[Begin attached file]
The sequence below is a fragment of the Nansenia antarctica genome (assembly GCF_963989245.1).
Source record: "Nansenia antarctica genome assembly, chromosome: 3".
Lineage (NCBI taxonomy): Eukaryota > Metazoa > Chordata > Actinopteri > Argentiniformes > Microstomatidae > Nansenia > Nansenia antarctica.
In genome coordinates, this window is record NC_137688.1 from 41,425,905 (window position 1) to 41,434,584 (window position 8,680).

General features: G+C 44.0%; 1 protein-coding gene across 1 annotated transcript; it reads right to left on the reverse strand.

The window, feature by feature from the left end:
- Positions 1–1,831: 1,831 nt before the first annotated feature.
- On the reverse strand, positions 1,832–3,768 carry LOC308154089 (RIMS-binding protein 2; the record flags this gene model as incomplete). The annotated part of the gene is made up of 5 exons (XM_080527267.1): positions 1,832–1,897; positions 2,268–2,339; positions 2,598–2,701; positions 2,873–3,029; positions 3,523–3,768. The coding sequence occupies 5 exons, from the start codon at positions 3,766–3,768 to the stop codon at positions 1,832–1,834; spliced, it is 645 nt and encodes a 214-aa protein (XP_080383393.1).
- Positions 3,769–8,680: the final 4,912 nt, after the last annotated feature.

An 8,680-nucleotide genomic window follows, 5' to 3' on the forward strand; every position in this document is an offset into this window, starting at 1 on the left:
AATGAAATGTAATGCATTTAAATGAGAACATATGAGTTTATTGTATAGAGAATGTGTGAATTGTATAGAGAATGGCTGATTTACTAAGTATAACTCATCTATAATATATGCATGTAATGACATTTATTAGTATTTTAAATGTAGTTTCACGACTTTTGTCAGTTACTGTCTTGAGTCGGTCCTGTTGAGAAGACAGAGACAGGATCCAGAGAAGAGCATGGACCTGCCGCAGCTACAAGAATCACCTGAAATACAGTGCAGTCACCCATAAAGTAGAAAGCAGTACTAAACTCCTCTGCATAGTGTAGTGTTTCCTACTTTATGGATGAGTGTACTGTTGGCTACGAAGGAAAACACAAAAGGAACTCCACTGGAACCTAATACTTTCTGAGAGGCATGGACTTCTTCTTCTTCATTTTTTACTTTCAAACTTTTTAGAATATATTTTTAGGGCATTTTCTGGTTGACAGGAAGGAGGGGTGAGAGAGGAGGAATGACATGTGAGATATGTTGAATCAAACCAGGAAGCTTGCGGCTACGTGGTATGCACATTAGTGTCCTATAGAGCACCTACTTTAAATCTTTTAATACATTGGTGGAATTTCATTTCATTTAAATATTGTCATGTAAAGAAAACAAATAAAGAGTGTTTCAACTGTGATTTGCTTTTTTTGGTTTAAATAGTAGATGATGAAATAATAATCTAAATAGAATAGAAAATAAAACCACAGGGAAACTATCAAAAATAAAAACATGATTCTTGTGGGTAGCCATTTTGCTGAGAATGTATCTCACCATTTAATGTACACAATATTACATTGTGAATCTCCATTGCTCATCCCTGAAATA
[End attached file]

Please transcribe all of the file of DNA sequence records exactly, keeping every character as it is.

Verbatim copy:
The sequence below is a fragment of the Nansenia antarctica genome (assembly GCF_963989245.1).
Source record: "Nansenia antarctica genome assembly, chromosome: 3".
Lineage (NCBI taxonomy): Eukaryota > Metazoa > Chordata > Actinopteri > Argentiniformes > Microstomatidae > Nansenia > Nansenia antarctica.
In genome coordinates, this window is record NC_137688.1 from 41,425,905 (window position 1) to 41,434,584 (window position 8,680).

General features: G+C 44.0%; 1 protein-coding gene across 1 annotated transcript; it reads right to left on the reverse strand.

The window, feature by feature from the left end:
- Positions 1–1,831: 1,831 nt before the first annotated feature.
- On the reverse strand, positions 1,832–3,768 carry LOC308154089 (RIMS-binding protein 2; the record flags this gene model as incomplete). The annotated part of the gene is made up of 5 exons (XM_080527267.1): positions 1,832–1,897; positions 2,268–2,339; positions 2,598–2,701; positions 2,873–3,029; positions 3,523–3,768. The coding sequence occupies 5 exons, from the start codon at positions 3,766–3,768 to the stop codon at positions 1,832–1,834; spliced, it is 645 nt and encodes a 214-aa protein (XP_080383393.1).
- Positions 3,769–8,680: the final 4,912 nt, after the last annotated feature.

An 8,680-nucleotide genomic window follows, 5' to 3' on the forward strand; every position in this document is an offset into this window, starting at 1 on the left:
AATGAAATGTAATGCATTTAAATGAGAACATATGAGTTTATTGTATAGAGAATGTGTGAATTGTATAGAGAATGGCTGATTTACTAAGTATAACTCATCTATAATATATGCATGTAATGACATTTATTAGTATTTTAAATGTAGTTTCACGACTTTTGTCAGTTACTGTCTTGAGTCGGTCCTGTTGAGAAGACAGAGACAGGATCCAGAGAAGAGCATGGACCTGCCGCAGCTACAAGAATCACCTGAAATACAGTGCAGTCACCCATAAAGTAGAAAGCAGTACTAAACTCCTCTGCATAGTGTAGTGTTTCCTACTTTATGGATGAGTGTACTGTTGGCTACGAAGGAAAACACAAAAGGAACTCCACTGGAACCTAATACTTTCTGAGAGGCATGGACTTCTTCTTCTTCATTTTTTACTTTCAAACTTTTTAGAATATATTTTTAGGGCATTTTCTGGTTGACAGGAAGGAGGGGTGAGAGAGGAGGAATGACATGTGAGATATGTTGAATCAAACCAGGAAGCTTGCGGCTACGTGGTATGCACATTAGTGTCCTATAGAGCACCTACTTTAAATCTTTTAATACATTGGTGGAATTTCATTTCATTTAAATATTGTCATGTAAAGAAAACAAATAAAGAGTGTTTCAACTGTGATTTGCTTTTTTTGGTTTAAATAGTAGATGATGAAATAATAATCTAAATAGAATAGAAAATAAAACCACAGGGAAACTATCAAAAATAAAAACATGATTCTTGTGGGTAGCCATTTTGCTGAGAATGTATCTCACCATTTAATGTACACAATATTACATTGTGAATCTCCATTGCTCATCCCTGAAATA